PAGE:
US 6875230 B1
An artificial heart valve comprising a tubular base body having sinuse(s) of Valsalva and valve cusp(s) provided inside the base body, characterized in that the base body and the valve cusps comprise a bioabsorbable polymer material.
1. An artificial heart valve, comprising:
a tubular base body having at least one sinus of Valsalva; and
at least one valve cusp provided inside the base body, wherein both the sinus and the cusp are bioabsorbable, and at least one of the sinus or the cusp comprises a fibrous reinforcement structure made of a bioabsorbable polymer embedded in a porous bioabsorbable polymer material.
2. An artificial heart valve formed by seeding living cells into the artificial heart valve according to
3. The artificial heart valve according to
4. A process for producing an artificial heart valve, comprising:
forming at least one sinus of Valsalva which is bioabsorbable on a base body; and
attaching at least one valve cusp which is bioabsorbable to the base body,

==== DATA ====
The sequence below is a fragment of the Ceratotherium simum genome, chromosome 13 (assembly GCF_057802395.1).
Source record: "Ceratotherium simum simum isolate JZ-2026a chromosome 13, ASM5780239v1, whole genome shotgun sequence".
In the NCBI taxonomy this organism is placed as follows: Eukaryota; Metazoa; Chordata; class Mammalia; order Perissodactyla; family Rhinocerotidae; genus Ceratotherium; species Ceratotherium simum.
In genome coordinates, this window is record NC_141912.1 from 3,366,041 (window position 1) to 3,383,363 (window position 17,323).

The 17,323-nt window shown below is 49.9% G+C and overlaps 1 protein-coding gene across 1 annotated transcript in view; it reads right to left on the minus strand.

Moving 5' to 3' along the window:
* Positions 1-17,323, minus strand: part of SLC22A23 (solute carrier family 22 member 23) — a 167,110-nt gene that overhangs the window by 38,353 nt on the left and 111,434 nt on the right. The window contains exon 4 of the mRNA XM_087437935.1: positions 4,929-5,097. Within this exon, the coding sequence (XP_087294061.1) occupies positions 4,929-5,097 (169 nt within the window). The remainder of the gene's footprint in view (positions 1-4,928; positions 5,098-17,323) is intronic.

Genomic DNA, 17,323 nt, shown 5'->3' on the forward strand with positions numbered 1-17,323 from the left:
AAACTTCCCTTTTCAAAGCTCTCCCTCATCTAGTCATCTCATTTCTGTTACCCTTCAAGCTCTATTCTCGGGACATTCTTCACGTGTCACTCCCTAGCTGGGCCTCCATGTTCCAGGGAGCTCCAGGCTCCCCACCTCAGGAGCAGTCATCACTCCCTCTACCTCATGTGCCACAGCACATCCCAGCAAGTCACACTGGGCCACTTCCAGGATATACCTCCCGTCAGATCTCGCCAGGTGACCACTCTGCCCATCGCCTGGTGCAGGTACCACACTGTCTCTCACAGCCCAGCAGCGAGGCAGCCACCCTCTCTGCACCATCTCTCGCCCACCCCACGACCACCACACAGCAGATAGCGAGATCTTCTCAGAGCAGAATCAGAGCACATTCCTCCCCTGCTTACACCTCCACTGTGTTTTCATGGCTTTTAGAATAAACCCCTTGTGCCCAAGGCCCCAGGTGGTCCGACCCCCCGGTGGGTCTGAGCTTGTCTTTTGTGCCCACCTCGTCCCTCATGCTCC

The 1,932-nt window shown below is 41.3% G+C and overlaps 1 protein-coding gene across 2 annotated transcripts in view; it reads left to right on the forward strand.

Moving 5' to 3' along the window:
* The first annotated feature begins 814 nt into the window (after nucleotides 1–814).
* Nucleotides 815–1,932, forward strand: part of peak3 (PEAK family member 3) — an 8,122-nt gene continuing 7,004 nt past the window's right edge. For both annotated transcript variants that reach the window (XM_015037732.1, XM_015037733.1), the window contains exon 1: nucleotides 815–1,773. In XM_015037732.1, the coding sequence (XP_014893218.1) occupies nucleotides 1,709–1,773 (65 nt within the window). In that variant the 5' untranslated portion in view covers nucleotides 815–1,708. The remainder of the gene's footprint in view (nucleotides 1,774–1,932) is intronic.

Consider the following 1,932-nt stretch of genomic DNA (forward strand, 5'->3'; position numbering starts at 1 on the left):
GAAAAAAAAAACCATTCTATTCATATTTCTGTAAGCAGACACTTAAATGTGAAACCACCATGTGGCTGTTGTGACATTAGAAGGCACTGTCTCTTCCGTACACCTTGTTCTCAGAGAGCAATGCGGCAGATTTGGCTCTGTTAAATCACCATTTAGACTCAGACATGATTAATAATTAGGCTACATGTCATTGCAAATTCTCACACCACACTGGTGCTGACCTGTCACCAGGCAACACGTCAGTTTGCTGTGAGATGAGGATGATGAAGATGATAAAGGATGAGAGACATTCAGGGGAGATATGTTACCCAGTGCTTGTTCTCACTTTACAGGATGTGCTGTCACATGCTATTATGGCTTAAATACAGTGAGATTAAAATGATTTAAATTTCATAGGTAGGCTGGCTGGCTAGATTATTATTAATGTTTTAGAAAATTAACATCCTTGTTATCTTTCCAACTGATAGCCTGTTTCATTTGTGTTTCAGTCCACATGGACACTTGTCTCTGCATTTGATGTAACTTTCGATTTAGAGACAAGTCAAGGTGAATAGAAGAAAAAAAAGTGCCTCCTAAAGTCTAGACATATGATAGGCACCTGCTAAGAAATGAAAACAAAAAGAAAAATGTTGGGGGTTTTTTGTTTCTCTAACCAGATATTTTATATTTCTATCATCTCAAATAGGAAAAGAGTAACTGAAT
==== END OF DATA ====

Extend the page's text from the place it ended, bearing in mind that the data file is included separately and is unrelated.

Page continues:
wherein at least one of the sinus or the cusp is made by a method comprising: setting a fibrous reinforcement structure made of a bioabsorbable polymer in a mold; pouring a bioabsorbable polymer material into the mold; freezing the bioabsorbable polymer material; and lyophilizing the bioabsorbable polymer material.
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The present invention relates to an artificial heart valve and production method thereof.
As observed in mitral stenosis, mitral insufficiency (regurgitation), aortic stenosis, aortic insufficiency, tricuspid insufficiency and like valvular heart diseases, when a heart valve does not properly function and stenosis or regurgitation occurs, the heart valve must be replaced. There are three kinds of heart valves which are currently used in heart transplant operations: (1) mechanical valves, (2) heterograft valves and (3) homograft valves.
Mechanical valves have excellent durability; however, they require recipients to take an anticoagulant throughout their lifetime. Heterograft valves, which use valves from animals, do not require recipients to take an anticoagulant throughout their lifetime; however, the valves tend to malfunction after 6 to 10 years. Alternatively, frozen homograft valves harvested from cadavers exhibit more favorable long term results than heterograft valves. Therefore, the frozen homograft valves are widely used in Europe and America where use of cadaver tissue is advanced; however, the drawback of short supply exists.